“You could go right now, but I don’t think you’re ready,” he said. How insane for someone else to tell me that I’m not ready?
Tourists: they’re everywhere. You can spot them in a flash. Why? Usually they’re taking photos of everything. I don’t like to call myself a tourist, but rather try to use the word “traveler.” I’m afraid to associate myself with this stereotype of people who tend to disrespect cultures and order food loudly in slow English.
On Sunday, I’m taking a plane to the great African country of Morocco to visit one of my very best friends. This will be my first time in Africa. Since it’s so close to Europe, does it really count as Africa? Yes, yes it does.
Part 3 of this series is the final part until I develop new, weird symptoms or I am a few years out, writing a reflection piece. Continue reading
A few years ago, I was on a connecting flight from Little Rock to Albany, on one of those teensy planes for people flying from one weird place to another. The woman who had the aisle seat next to me looked either tired or distraught about something that wasn’t any of my business, but she turned to me anyway and explained that she was on this plane because her sister had just died. She was heading to her funeral.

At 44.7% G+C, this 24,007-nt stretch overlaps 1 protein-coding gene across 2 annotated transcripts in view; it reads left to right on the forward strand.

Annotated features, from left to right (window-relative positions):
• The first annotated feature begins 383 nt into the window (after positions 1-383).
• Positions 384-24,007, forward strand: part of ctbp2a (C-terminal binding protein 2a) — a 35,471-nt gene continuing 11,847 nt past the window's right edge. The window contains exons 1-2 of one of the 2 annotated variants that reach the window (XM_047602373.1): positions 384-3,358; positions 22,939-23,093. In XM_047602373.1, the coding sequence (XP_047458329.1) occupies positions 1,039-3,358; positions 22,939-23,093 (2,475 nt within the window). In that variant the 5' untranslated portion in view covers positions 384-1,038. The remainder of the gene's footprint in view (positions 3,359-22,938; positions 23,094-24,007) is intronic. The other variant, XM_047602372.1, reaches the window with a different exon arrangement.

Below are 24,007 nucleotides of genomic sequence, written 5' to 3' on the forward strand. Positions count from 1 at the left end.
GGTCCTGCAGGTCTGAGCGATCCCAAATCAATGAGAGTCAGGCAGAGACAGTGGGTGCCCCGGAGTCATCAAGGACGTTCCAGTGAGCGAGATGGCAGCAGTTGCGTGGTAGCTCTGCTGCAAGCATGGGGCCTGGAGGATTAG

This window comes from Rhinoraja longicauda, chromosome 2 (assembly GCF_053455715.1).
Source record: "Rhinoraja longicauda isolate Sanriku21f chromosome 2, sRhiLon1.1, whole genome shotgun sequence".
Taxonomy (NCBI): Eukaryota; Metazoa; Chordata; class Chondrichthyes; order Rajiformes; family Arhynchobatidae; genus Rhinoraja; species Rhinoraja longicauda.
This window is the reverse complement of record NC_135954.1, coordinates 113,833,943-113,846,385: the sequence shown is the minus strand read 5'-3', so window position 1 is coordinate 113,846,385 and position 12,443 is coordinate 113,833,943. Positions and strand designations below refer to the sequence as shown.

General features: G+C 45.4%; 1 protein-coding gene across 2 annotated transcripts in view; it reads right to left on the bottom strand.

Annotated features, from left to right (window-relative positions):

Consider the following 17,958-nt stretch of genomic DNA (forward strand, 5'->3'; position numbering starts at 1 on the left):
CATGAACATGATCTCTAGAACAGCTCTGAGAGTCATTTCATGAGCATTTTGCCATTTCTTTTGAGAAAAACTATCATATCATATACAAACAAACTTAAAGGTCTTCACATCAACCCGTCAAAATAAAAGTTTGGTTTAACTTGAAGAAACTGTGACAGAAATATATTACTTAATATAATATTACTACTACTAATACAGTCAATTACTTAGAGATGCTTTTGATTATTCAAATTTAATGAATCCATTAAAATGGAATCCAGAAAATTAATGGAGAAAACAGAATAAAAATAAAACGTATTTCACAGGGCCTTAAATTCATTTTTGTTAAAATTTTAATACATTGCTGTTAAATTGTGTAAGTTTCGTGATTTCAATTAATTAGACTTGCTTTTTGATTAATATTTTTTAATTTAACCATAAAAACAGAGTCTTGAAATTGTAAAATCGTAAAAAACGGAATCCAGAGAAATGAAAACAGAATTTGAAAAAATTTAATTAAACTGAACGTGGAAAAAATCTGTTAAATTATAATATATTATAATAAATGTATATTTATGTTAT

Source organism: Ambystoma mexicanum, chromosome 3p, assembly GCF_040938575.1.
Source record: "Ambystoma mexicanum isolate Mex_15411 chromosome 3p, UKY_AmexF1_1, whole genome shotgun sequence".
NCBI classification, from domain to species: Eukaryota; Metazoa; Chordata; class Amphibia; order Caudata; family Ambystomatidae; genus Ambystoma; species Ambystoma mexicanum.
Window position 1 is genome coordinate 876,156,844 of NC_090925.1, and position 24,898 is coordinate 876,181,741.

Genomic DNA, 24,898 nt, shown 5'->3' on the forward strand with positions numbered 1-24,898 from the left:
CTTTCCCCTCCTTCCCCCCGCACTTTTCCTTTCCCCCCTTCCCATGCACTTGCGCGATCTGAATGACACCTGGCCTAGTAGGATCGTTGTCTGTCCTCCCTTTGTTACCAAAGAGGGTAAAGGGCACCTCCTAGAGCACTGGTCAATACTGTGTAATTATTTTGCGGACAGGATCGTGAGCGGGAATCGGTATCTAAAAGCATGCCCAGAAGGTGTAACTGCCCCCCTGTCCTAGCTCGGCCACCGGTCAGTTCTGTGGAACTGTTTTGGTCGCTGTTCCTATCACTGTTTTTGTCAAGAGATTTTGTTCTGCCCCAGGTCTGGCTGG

After traveling to different places and constantly shifting gears to change with the locations and people I’m surrounded by, I can’t help but get a little depressed every time I must leave to take on a new adventure, despite the excitement that comes with it. I fill my head with questions such as “Will I ever be back here” and “When I come back, will anything be the same? Will the same people be alive? Will I be able to visit the same places?”